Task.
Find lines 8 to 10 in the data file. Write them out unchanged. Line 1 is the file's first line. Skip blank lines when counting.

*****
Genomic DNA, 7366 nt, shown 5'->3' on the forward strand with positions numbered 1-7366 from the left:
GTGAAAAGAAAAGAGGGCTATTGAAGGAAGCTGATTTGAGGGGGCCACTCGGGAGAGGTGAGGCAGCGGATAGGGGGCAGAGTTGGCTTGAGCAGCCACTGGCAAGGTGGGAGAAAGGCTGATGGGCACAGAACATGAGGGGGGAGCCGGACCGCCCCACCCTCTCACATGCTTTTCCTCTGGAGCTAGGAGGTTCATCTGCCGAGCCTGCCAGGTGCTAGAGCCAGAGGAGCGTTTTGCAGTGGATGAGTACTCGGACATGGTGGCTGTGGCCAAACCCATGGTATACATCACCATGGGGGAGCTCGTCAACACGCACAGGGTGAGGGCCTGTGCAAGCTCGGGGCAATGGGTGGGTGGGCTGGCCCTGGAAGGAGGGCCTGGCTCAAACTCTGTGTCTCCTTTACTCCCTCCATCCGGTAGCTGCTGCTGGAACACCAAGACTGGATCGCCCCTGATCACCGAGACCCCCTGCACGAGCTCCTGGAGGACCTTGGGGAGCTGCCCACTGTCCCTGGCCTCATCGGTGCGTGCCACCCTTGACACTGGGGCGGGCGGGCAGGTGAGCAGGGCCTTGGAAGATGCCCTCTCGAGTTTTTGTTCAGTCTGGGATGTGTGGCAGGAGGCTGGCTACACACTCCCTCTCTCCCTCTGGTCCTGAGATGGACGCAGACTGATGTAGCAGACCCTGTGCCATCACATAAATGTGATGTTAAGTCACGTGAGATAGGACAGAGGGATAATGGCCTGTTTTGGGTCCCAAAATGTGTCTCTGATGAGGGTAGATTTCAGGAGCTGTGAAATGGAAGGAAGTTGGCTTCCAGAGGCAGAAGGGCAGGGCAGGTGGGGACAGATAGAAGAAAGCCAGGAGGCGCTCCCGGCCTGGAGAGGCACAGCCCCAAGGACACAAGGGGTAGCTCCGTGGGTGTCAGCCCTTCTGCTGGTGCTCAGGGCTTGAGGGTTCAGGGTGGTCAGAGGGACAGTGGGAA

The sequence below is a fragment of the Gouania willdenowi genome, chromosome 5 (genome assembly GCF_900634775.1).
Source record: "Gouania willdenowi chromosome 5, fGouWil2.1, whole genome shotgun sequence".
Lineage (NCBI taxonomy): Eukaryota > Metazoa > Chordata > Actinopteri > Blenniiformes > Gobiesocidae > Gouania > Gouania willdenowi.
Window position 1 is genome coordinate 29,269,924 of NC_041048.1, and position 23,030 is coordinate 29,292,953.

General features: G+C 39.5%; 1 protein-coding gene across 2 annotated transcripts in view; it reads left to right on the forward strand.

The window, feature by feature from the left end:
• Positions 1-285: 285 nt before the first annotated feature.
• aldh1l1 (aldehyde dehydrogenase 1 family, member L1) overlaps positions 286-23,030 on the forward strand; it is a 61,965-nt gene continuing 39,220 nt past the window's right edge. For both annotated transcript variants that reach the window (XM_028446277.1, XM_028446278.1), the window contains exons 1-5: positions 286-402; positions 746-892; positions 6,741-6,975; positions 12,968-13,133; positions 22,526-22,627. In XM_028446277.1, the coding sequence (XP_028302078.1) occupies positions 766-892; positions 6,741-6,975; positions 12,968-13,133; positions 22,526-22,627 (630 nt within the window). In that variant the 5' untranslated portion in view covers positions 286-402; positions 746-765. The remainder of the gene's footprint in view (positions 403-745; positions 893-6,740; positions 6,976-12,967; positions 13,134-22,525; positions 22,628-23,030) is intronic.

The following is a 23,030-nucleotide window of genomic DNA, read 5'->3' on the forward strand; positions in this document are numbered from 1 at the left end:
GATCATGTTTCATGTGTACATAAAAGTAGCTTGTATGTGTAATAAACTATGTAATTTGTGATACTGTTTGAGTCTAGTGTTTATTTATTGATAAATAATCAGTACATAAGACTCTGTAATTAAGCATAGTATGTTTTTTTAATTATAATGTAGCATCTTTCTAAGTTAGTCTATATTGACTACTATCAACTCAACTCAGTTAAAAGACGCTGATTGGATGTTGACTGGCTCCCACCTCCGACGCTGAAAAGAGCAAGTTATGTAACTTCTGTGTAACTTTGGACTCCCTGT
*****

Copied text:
The window, feature by feature from the left end:
• Positions 1-285: 285 nt before the first annotated feature.
• aldh1l1 (aldehyde dehydrogenase 1 family, member L1) overlaps positions 286-23,030 on the forward strand; it is a 61,965-nt gene continuing 39,220 nt past the window's right edge. For both annotated transcript variants that reach the window (XM_028446277.1, XM_028446278.1), the window contains exons 1-5: positions 286-402; positions 746-892; positions 6,741-6,975; positions 12,968-13,133; positions 22,526-22,627. In XM_028446277.1, the coding sequence (XP_028302078.1) occupies positions 766-892; positions 6,741-6,975; positions 12,968-13,133; positions 22,526-22,627 (630 nt within the window). In that variant the 5' untranslated portion in view covers positions 286-402; positions 746-765. The remainder of the gene's footprint in view (positions 403-745; positions 893-6,740; positions 6,976-12,967; positions 13,134-22,525; positions 22,628-23,030) is intronic.